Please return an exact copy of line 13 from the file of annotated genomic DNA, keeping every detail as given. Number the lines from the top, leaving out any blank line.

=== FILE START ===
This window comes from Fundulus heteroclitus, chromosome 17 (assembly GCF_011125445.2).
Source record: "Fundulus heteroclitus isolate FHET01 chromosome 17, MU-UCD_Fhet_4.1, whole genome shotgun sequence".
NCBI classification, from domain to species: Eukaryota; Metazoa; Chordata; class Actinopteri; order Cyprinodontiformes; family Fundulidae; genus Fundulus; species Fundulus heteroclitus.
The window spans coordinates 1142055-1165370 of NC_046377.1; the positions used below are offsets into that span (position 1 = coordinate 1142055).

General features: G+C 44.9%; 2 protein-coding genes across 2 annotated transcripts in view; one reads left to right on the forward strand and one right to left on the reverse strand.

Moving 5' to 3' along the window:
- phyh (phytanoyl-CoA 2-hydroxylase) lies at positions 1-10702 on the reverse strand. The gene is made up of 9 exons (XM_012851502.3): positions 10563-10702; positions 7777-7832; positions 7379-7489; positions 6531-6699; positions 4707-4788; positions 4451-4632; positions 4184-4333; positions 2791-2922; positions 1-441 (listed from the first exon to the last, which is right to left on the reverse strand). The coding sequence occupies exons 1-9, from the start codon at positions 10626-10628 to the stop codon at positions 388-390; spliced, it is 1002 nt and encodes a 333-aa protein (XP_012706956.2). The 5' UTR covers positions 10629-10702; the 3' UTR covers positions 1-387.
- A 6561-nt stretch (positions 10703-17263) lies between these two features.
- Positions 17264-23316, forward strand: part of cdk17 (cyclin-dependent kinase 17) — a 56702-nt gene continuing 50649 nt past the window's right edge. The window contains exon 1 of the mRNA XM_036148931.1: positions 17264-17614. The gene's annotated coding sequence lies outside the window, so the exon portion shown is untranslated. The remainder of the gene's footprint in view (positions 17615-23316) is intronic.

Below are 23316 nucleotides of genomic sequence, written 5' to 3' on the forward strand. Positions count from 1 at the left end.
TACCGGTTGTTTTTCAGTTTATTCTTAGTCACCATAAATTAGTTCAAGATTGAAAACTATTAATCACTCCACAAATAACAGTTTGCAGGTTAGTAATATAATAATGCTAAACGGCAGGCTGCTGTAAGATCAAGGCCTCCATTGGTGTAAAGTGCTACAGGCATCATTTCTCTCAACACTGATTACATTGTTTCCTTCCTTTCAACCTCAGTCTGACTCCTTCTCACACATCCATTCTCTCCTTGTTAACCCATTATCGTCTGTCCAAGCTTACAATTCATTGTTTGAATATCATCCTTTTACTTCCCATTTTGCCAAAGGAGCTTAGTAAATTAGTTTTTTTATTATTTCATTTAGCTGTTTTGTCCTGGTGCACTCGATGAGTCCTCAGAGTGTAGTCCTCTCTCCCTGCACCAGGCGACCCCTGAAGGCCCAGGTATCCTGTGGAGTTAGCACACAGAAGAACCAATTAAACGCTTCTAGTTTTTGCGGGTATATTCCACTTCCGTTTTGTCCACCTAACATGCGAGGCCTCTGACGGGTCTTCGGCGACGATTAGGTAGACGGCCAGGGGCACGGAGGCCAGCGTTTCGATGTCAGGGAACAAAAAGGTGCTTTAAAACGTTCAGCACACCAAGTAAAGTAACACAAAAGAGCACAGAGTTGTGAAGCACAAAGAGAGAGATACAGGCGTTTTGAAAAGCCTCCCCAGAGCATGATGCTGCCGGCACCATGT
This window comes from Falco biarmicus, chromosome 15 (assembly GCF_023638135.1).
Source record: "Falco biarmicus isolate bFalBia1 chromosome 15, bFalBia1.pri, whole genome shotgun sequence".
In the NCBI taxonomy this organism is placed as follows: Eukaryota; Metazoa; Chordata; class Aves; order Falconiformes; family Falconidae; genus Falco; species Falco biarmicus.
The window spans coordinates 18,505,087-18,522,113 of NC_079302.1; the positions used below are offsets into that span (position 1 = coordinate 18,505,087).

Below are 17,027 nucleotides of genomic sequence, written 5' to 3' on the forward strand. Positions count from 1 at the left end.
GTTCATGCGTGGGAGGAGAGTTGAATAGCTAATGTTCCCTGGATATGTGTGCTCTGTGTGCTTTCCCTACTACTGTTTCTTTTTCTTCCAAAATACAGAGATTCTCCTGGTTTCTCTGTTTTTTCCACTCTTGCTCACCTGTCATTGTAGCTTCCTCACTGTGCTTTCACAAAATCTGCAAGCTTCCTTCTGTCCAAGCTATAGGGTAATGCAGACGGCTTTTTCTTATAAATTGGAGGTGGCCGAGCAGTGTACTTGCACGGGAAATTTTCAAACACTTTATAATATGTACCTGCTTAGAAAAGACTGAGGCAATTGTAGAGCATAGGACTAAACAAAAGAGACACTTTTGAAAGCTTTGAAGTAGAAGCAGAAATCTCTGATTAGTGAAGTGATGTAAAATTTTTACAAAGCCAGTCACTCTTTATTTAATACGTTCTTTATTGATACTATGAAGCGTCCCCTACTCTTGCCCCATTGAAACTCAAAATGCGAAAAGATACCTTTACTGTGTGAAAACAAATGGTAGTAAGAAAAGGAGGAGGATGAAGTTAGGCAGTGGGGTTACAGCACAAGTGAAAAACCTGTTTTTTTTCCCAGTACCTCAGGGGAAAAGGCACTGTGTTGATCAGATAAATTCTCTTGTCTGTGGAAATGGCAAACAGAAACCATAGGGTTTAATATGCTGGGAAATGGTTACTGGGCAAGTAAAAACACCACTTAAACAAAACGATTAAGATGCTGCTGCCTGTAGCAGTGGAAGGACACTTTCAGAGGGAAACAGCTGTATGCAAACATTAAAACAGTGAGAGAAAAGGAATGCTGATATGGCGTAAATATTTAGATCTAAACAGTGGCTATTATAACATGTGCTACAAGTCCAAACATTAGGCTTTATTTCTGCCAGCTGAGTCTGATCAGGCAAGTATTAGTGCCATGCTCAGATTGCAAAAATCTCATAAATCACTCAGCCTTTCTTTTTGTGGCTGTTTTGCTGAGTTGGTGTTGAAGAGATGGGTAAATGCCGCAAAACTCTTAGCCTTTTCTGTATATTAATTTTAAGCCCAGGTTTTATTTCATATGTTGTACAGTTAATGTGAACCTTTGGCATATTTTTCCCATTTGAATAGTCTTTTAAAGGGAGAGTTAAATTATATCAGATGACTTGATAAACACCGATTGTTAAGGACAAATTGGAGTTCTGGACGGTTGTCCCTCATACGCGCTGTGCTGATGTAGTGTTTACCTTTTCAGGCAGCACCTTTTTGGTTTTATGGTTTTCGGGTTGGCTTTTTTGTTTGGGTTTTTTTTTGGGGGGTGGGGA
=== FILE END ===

Source record: "Falco biarmicus isolate bFalBia1 chromosome 15, bFalBia1.pri, whole genome shotgun sequence".